This being a book about transporting readers to another time and place, I myself was transported to the first time I encountered Block’s work. I was standing in Partners and Crime in Greenwich Village (not far from Bernie’s fictional bookstore), waiting for the late-show of W-WOW’s old time radio play. Between Red Bulls, Kizmin Reeves (one of the store’s owners) asked if I had read Block. I replied that I hadn’t. She pulled out One Night Stands and Lost Weekends, flipped to “The Burning Fury,” and told me to “listen.” I wasn’t sure what she meant, but she had great taste and had never lead me astray before, so I did as I was told. I loved the story, but wasn’t sure what she meant by “listen.” So, I asked, and she began talking about Block’s voice. I loved the way she spoke about his work, so I bought the book. It didn’t take long for me to get what she was talking about, and I have been a devotee ever since.

I was struck how much The Burglar Who Met Fredric Brown reminded me of Block’s previous novel, Dead Girl Blues (which I also greatly enjoyed). For anyone who has read Dead Girl Blues, the comparison might seem surprising—it begins with a killing and act of necrophilia, and then follows the murderer for the rest of his life. While there’s hardly anything “funny” about that book (though it does have its own sense of black humor), these are both works of autumnal reflection, both for the characters and their author. In The Burglar Who Met Fredric Brown, Bernie and Carolyn often ask themselves whether which is the best of all worlds—their dreamland without Amazon or cameras, or the real world in which they have no control over change. In Dead Girl Blues, Block revisits the recurring theme of the aftermath of violence, but this time from the perspective of the perpetrator—one who manages to grow and change, and who must carry with him the memory of his horrible deed while he lives a life that almost anyone would be happy to lead.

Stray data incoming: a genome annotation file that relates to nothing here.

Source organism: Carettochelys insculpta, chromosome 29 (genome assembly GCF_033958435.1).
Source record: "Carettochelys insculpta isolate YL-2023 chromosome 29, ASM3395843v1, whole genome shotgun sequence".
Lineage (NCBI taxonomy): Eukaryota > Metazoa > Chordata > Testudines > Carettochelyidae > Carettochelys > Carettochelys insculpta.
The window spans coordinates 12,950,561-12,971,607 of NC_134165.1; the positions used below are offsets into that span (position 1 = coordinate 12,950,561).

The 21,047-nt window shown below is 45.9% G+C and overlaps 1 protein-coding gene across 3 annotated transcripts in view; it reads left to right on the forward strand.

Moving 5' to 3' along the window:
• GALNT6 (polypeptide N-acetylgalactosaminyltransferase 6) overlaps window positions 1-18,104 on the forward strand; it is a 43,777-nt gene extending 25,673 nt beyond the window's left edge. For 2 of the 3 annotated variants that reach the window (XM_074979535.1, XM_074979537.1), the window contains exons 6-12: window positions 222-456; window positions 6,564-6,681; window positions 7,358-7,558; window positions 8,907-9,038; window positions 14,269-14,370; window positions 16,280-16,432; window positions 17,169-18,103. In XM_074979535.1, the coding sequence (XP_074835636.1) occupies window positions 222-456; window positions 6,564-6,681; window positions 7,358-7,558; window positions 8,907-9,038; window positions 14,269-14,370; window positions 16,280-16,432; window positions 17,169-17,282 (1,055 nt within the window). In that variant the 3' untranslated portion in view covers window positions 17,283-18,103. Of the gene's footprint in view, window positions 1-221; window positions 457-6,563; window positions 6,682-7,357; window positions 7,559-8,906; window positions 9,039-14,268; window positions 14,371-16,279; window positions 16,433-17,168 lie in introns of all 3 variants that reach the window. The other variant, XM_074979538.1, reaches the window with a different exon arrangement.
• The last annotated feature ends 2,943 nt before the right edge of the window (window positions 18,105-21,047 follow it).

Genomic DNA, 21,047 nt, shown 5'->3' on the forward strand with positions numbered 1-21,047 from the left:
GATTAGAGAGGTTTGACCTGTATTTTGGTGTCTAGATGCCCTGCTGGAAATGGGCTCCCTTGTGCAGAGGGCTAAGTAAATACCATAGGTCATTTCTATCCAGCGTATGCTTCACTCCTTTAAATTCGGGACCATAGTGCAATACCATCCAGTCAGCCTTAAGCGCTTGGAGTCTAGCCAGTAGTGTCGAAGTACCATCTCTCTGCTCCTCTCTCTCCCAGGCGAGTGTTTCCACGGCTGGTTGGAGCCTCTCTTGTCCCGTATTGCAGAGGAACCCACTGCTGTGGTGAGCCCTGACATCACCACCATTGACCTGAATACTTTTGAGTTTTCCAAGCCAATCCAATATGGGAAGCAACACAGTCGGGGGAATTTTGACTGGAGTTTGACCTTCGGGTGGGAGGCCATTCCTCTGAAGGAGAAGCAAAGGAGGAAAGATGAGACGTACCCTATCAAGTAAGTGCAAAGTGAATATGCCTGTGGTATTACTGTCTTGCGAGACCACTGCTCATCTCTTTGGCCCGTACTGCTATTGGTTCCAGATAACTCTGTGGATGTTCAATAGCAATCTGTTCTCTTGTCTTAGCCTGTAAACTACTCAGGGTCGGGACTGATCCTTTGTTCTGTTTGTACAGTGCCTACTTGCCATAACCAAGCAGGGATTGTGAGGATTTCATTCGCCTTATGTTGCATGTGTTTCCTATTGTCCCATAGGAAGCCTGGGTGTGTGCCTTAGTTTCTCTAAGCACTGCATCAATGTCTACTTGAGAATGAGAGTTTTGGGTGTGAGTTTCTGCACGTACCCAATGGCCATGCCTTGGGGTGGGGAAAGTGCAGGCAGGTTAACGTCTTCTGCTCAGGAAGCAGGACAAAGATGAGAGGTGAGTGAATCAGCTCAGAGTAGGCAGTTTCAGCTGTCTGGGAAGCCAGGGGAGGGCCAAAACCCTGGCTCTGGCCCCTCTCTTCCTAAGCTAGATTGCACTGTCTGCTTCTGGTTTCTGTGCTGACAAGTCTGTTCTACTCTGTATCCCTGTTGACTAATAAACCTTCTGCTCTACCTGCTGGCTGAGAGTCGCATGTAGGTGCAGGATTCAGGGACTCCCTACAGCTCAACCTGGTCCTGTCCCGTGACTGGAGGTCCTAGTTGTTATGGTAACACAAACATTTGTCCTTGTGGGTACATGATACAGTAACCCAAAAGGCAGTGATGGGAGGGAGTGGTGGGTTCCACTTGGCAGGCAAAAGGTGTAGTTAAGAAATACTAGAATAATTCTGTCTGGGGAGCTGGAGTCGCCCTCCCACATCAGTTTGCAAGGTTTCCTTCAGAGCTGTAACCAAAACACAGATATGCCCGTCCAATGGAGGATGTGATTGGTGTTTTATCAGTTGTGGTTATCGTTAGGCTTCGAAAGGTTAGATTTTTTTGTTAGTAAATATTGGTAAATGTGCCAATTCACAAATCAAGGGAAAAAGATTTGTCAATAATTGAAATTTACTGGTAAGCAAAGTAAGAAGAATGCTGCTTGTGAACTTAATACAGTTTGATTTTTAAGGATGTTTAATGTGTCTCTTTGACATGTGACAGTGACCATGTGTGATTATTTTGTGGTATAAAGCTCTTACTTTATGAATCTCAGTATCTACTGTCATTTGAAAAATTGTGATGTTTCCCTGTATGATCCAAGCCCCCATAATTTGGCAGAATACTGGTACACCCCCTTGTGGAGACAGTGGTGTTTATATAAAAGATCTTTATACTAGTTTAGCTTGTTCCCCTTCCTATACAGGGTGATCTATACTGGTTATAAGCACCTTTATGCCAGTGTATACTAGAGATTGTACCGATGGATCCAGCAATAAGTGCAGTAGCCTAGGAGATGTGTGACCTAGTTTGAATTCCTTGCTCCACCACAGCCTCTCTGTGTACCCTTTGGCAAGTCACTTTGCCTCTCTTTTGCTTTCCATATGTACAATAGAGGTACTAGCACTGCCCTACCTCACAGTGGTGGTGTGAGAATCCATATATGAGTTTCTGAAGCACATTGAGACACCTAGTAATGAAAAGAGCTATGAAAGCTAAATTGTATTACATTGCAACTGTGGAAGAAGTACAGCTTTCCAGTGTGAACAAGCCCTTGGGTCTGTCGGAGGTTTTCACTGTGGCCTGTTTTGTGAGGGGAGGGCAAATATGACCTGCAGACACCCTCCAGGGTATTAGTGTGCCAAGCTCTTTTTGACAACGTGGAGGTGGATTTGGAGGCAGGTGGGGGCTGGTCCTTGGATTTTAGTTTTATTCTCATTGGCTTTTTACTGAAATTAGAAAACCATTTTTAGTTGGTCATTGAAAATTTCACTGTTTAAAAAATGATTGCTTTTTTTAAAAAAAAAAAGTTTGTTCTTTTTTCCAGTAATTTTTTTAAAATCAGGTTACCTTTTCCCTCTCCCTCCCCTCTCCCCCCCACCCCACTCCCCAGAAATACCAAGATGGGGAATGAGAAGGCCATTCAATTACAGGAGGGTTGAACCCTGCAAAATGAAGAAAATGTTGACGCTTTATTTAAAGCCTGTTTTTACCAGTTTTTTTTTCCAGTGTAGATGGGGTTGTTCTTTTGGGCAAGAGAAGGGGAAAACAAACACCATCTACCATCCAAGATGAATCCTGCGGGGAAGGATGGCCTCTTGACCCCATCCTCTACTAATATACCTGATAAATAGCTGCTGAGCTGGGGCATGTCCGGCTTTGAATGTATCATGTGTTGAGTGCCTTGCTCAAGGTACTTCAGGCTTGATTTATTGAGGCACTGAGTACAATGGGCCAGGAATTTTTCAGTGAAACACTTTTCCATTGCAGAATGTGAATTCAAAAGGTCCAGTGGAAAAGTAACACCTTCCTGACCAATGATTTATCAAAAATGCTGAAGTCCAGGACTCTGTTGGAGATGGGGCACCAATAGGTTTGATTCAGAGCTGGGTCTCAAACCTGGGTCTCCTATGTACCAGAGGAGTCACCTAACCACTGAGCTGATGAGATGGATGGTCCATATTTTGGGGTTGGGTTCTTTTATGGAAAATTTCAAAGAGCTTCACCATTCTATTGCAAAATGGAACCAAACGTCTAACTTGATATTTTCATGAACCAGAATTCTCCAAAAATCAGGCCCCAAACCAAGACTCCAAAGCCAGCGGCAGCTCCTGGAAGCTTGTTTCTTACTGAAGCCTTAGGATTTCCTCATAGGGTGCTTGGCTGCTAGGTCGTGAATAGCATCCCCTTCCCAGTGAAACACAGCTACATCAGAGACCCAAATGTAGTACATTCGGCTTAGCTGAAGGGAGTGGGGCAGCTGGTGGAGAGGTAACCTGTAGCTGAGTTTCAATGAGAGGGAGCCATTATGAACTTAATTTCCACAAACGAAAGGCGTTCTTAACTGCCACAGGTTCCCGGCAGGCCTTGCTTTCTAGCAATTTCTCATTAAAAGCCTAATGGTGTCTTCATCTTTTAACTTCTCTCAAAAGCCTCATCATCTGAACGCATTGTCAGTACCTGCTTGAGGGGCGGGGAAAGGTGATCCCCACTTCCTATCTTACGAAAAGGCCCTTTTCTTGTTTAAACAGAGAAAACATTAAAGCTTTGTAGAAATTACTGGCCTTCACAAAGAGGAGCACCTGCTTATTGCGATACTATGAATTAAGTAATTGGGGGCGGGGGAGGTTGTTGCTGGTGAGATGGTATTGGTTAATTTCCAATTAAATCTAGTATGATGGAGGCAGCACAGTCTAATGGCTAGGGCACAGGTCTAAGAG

Block has been writing professionally for nearly seventy years, and there’s been a lot of change and growth within his own writing, and the world in which he writes. Like Bernie, he’s managed to find a niche for himself, and a way to keep going. This reader, for one, is glad that there are still new Lawrence Block books to look forward to reading. Having just closed the covers on this one (beautifully designed covers, I might add, by Jeff Wong), it’s time to head to the bookshelf and choose which world to which I want to be transported this time. 

Block's own site has links to various places to buy the book. Mysterious Bookshop here in NYC has signed copies available (for the moment).

1 comment:

  1. I just finished the book and loved it. Don’t quite “understand” it all, but no one in it does. According to his latest blog, Block has just finished writing an autobiography of Matthew Scudder coming out next year. I have read all of the Evan Tanner, Matthew Scudder and Bernie Rhodenbarr books with great enjoyment, after only first “discovering” him in 2017. He’s a treasure.